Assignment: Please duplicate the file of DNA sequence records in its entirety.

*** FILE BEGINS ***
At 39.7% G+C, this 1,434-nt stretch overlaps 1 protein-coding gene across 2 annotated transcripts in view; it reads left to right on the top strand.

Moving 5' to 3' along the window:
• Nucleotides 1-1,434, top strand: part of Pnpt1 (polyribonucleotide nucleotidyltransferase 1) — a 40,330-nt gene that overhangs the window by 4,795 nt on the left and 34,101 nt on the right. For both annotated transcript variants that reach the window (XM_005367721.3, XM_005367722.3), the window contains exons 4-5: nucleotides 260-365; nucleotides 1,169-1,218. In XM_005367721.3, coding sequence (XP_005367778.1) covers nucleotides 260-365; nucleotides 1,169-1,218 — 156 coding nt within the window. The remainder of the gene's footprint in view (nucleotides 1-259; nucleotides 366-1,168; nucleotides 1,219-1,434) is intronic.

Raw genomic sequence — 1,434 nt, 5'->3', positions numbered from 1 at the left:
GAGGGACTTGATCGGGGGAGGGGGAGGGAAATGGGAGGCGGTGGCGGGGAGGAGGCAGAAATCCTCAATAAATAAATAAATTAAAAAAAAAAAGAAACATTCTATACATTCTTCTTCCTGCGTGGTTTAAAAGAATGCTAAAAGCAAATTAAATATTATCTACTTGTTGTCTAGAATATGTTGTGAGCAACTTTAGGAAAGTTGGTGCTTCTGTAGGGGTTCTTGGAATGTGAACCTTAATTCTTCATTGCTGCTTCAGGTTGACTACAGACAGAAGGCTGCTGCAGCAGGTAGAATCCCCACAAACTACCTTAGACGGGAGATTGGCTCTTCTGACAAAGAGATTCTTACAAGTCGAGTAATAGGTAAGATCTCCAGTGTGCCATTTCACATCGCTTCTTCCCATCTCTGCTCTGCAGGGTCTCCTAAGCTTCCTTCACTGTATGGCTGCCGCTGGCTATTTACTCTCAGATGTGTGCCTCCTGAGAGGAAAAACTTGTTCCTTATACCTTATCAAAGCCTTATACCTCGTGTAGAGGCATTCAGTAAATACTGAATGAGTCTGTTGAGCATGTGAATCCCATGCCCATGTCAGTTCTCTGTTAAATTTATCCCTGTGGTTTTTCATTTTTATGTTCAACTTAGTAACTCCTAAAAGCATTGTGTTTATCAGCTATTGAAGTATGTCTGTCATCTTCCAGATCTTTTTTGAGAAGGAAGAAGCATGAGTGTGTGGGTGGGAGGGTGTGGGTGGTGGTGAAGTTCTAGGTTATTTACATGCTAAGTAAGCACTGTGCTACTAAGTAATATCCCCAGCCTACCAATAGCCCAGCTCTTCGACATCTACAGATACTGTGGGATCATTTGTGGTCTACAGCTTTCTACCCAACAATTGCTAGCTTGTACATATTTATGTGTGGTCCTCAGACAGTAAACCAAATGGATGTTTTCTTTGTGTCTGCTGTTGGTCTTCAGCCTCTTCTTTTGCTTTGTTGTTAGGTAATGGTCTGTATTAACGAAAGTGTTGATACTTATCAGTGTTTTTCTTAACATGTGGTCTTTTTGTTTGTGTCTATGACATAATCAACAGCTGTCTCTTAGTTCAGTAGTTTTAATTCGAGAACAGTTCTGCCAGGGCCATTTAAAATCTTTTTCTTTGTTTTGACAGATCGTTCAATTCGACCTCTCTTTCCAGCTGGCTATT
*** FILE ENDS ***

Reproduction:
At 39.7% G+C, this 1,434-nt stretch overlaps 1 protein-coding gene across 2 annotated transcripts in view; it reads left to right on the top strand.

Moving 5' to 3' along the window:
• Nucleotides 1-1,434, top strand: part of Pnpt1 (polyribonucleotide nucleotidyltransferase 1) — a 40,330-nt gene that overhangs the window by 4,795 nt on the left and 34,101 nt on the right. For both annotated transcript variants that reach the window (XM_005367721.3, XM_005367722.3), the window contains exons 4-5: nucleotides 260-365; nucleotides 1,169-1,218. In XM_005367721.3, coding sequence (XP_005367778.1) covers nucleotides 260-365; nucleotides 1,169-1,218 — 156 coding nt within the window. The remainder of the gene's footprint in view (nucleotides 1-259; nucleotides 366-1,168; nucleotides 1,219-1,434) is intronic.

Raw genomic sequence — 1,434 nt, 5'->3', positions numbered from 1 at the left:
GAGGGACTTGATCGGGGGAGGGGGAGGGAAATGGGAGGCGGTGGCGGGGAGGAGGCAGAAATCCTCAATAAATAAATAAATTAAAAAAAAAAAGAAACATTCTATACATTCTTCTTCCTGCGTGGTTTAAAAGAATGCTAAAAGCAAATTAAATATTATCTACTTGTTGTCTAGAATATGTTGTGAGCAACTTTAGGAAAGTTGGTGCTTCTGTAGGGGTTCTTGGAATGTGAACCTTAATTCTTCATTGCTGCTTCAGGTTGACTACAGACAGAAGGCTGCTGCAGCAGGTAGAATCCCCACAAACTACCTTAGACGGGAGATTGGCTCTTCTGACAAAGAGATTCTTACAAGTCGAGTAATAGGTAAGATCTCCAGTGTGCCATTTCACATCGCTTCTTCCCATCTCTGCTCTGCAGGGTCTCCTAAGCTTCCTTCACTGTATGGCTGCCGCTGGCTATTTACTCTCAGATGTGTGCCTCCTGAGAGGAAAAACTTGTTCCTTATACCTTATCAAAGCCTTATACCTCGTGTAGAGGCATTCAGTAAATACTGAATGAGTCTGTTGAGCATGTGAATCCCATGCCCATGTCAGTTCTCTGTTAAATTTATCCCTGTGGTTTTTCATTTTTATGTTCAACTTAGTAACTCCTAAAAGCATTGTGTTTATCAGCTATTGAAGTATGTCTGTCATCTTCCAGATCTTTTTTGAGAAGGAAGAAGCATGAGTGTGTGGGTGGGAGGGTGTGGGTGGTGGTGAAGTTCTAGGTTATTTACATGCTAAGTAAGCACTGTGCTACTAAGTAATATCCCCAGCCTACCAATAGCCCAGCTCTTCGACATCTACAGATACTGTGGGATCATTTGTGGTCTACAGCTTTCTACCCAACAATTGCTAGCTTGTACATATTTATGTGTGGTCCTCAGACAGTAAACCAAATGGATGTTTTCTTTGTGTCTGCTGTTGGTCTTCAGCCTCTTCTTTTGCTTTGTTGTTAGGTAATGGTCTGTATTAACGAAAGTGTTGATACTTATCAGTGTTTTTCTTAACATGTGGTCTTTTTGTTTGTGTCTATGACATAATCAACAGCTGTCTCTTAGTTCAGTAGTTTTAATTCGAGAACAGTTCTGCCAGGGCCATTTAAAATCTTTTTCTTTGTTTTGACAGATCGTTCAATTCGACCTCTCTTTCCAGCTGGCTATT